unduly

[uhn-doo-lee, -dyoo-]
See more synonyms for unduly on Thesaurus.com

Origin of unduly

First recorded in 1350–1400, unduly is from the Middle English word undewely. See undue, -ly
Dictionary.com Unabridged Based on the Random House Unabridged Dictionary, © Random House, Inc. 2018


Examples from the Web for unduly

Contemporary Examples of unduly

  • Americans have been unduly obsessed with the American-born cleric ever since he was linked to the Fort Hood rampage.

    The Daily Beast logo
    7 Opinions on the Awlaki Killing

    Josh Dzieza

    October 1, 2011

  • This data is then tracked using a 10-day moving average, to assure that sudden changes in changes do not unduly skew results.

    The Daily Beast logo
    Election Oracle Methodology

    The Daily Beast

    October 20, 2010

  • For every new parent, the decision about whether to vaccinate his or her child has been unduly stressful.

    The Daily Beast logo
    U.S. Debunks Autism Myth

    Adam Winkler

    March 13, 2010

Historical Examples of unduly

  • He was convinced by what she told him that both Lloyd and her mother were unduly alarmed.

    The Little Colonel

    Annie Fellows Johnston

  • He will not be puffed up by success, or unduly depressed by failure.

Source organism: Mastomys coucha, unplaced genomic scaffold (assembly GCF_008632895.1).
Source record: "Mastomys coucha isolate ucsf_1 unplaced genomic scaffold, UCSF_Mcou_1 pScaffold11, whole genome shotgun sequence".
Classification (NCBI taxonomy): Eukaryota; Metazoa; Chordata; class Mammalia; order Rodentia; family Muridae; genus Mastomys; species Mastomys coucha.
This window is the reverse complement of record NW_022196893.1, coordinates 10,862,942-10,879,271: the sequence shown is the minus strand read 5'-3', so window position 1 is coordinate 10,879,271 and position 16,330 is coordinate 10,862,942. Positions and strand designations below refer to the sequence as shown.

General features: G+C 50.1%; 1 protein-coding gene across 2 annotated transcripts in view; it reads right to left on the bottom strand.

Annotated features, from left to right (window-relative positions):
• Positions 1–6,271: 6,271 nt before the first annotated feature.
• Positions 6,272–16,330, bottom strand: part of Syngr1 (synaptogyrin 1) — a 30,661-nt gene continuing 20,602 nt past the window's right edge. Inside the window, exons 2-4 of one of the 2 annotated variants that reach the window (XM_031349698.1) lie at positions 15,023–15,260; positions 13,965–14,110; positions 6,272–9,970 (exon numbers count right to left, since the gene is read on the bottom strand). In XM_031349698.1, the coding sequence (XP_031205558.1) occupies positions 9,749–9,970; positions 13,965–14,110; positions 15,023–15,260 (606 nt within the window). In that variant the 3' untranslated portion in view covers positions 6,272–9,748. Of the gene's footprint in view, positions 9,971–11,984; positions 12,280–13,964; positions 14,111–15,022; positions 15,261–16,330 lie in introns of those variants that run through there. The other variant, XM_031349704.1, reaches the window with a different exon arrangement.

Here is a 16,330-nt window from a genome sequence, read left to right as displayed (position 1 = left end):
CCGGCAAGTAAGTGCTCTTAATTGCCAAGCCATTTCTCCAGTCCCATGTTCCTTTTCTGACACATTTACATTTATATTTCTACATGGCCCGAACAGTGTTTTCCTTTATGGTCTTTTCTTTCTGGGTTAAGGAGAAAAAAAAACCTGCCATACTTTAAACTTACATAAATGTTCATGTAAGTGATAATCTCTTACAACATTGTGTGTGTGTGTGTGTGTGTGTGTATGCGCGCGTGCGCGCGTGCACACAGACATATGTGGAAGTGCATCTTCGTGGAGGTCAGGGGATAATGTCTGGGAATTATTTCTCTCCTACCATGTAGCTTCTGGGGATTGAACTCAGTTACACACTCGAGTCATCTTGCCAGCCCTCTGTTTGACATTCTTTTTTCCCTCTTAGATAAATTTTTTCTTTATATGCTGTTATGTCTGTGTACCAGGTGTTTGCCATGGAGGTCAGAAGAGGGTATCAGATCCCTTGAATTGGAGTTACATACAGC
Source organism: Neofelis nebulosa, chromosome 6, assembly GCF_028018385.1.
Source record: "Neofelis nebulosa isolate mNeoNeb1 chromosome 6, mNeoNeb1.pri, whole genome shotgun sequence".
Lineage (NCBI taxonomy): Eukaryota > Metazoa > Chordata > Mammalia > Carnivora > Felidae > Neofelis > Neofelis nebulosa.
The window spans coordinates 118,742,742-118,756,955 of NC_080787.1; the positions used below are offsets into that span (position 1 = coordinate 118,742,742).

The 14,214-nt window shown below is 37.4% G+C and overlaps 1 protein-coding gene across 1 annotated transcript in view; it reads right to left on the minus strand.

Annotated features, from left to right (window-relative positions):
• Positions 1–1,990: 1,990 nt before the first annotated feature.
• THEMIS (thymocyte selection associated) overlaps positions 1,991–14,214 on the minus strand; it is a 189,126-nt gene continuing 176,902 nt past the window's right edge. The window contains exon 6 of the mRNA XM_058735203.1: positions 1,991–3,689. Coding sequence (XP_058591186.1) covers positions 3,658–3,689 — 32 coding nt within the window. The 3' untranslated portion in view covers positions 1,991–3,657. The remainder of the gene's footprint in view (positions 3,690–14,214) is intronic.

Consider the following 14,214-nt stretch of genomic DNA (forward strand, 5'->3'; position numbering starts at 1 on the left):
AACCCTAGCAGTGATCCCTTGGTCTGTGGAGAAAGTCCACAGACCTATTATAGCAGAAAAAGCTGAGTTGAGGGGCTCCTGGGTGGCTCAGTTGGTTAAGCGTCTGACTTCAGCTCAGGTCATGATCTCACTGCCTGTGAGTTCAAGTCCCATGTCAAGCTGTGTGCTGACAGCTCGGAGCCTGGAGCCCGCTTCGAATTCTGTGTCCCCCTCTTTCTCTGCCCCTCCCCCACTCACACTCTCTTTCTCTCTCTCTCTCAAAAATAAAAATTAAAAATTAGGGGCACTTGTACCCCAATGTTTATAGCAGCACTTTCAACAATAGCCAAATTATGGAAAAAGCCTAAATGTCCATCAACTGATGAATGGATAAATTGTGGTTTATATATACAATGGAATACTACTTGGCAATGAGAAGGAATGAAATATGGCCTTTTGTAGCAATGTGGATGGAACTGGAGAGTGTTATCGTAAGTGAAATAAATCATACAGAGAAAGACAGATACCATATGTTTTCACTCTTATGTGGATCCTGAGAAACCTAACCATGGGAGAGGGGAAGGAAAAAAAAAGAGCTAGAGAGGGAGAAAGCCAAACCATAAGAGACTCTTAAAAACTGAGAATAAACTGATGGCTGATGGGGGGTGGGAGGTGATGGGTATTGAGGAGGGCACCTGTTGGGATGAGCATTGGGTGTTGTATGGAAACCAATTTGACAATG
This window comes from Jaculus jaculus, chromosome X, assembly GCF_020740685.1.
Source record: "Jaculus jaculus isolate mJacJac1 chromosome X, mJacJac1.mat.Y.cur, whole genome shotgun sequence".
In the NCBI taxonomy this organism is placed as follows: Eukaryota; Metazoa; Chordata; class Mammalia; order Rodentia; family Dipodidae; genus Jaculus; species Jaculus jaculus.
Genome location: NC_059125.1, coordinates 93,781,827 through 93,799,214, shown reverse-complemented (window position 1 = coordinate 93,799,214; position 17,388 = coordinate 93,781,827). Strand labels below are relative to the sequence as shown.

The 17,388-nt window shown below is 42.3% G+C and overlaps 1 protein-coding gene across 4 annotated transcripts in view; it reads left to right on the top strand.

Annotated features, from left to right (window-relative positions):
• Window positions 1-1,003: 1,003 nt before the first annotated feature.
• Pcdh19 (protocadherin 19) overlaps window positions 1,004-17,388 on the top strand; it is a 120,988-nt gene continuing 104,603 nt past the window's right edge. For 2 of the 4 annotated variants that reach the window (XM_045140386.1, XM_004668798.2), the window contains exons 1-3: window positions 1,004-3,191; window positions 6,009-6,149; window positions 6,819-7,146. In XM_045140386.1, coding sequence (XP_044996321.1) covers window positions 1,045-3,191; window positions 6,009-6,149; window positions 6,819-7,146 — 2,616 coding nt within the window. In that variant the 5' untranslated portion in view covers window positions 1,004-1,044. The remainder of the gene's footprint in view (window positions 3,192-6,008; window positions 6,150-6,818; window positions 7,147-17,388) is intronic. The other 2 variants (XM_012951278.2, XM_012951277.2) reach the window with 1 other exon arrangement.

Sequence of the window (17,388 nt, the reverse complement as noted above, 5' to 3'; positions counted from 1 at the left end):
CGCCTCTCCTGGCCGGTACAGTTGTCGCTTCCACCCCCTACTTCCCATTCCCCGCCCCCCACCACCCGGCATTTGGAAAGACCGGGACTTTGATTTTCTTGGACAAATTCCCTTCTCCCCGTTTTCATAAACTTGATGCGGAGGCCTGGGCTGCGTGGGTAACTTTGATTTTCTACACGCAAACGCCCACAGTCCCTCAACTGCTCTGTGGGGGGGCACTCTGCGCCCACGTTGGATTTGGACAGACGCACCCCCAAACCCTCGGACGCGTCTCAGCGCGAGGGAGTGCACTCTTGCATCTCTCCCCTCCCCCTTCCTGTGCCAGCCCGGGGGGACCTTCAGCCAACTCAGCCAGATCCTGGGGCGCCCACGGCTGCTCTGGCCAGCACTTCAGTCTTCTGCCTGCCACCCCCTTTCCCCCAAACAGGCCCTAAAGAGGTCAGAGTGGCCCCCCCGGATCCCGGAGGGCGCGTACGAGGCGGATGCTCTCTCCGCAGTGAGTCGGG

Self-Help

    Samuel Smiles

  • Meantime, he counselled the public to be not unduly alarmed.

    Ruggles of Red Gap

    Harry Leon Wilson

  • The digestive organs are weakened by illness, and should not be unduly taxed.

    The Skilful Cook

    Mary Harrison

  • Of course, my dear sir, you understand that I am not unduly curious.

    Fair Harbor

    Joseph Crosby Lincoln


British Dictionary definitions for unduly

unduly

adverb
  1. immoderately; excessively
  2. in contradiction of moral or legal standards
Collins English Dictionary - Complete & Unabridged 2012 Digital Edition © William Collins Sons & Co. Ltd. 1979, 1986 © HarperCollins Publishers 1998, 2000, 2003, 2005, 2006, 2007, 2009, 2012

Word Origin and History for unduly
adj.

late 14c., from un- (1) "not" + duly.

Online Etymology Dictionary, © 2010 Douglas Harper